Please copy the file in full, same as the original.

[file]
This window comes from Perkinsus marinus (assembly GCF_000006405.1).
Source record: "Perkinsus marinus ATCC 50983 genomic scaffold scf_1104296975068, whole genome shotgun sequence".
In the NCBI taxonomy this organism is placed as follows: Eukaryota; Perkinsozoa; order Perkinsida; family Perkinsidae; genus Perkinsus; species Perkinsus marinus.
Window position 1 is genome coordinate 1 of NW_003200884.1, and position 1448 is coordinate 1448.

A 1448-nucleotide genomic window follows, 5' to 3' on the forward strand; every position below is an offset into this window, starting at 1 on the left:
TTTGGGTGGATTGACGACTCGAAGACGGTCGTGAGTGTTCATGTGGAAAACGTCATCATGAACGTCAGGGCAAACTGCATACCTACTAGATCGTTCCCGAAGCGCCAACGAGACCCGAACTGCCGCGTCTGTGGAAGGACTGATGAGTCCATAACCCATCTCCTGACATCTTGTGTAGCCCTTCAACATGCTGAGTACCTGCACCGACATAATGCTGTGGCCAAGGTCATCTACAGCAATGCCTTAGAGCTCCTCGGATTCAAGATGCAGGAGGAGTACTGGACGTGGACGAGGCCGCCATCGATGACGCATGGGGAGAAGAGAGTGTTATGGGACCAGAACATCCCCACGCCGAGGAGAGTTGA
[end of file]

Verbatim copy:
This window comes from Perkinsus marinus (assembly GCF_000006405.1).
Source record: "Perkinsus marinus ATCC 50983 genomic scaffold scf_1104296975068, whole genome shotgun sequence".
In the NCBI taxonomy this organism is placed as follows: Eukaryota; Perkinsozoa; order Perkinsida; family Perkinsidae; genus Perkinsus; species Perkinsus marinus.
Window position 1 is genome coordinate 1 of NW_003200884.1, and position 1448 is coordinate 1448.

A 1448-nucleotide genomic window follows, 5' to 3' on the forward strand; every position below is an offset into this window, starting at 1 on the left:
TTTGGGTGGATTGACGACTCGAAGACGGTCGTGAGTGTTCATGTGGAAAACGTCATCATGAACGTCAGGGCAAACTGCATACCTACTAGATCGTTCCCGAAGCGCCAACGAGACCCGAACTGCCGCGTCTGTGGAAGGACTGATGAGTCCATAACCCATCTCCTGACATCTTGTGTAGCCCTTCAACATGCTGAGTACCTGCACCGACATAATGCTGTGGCCAAGGTCATCTACAGCAATGCCTTAGAGCTCCTCGGATTCAAGATGCAGGAGGAGTACTGGACGTGGACGAGGCCGCCATCGATGACGCATGGGGAGAAGAGAGTGTTATGGGACCAGAACATCCCCACGCCGAGGAGAGTTGA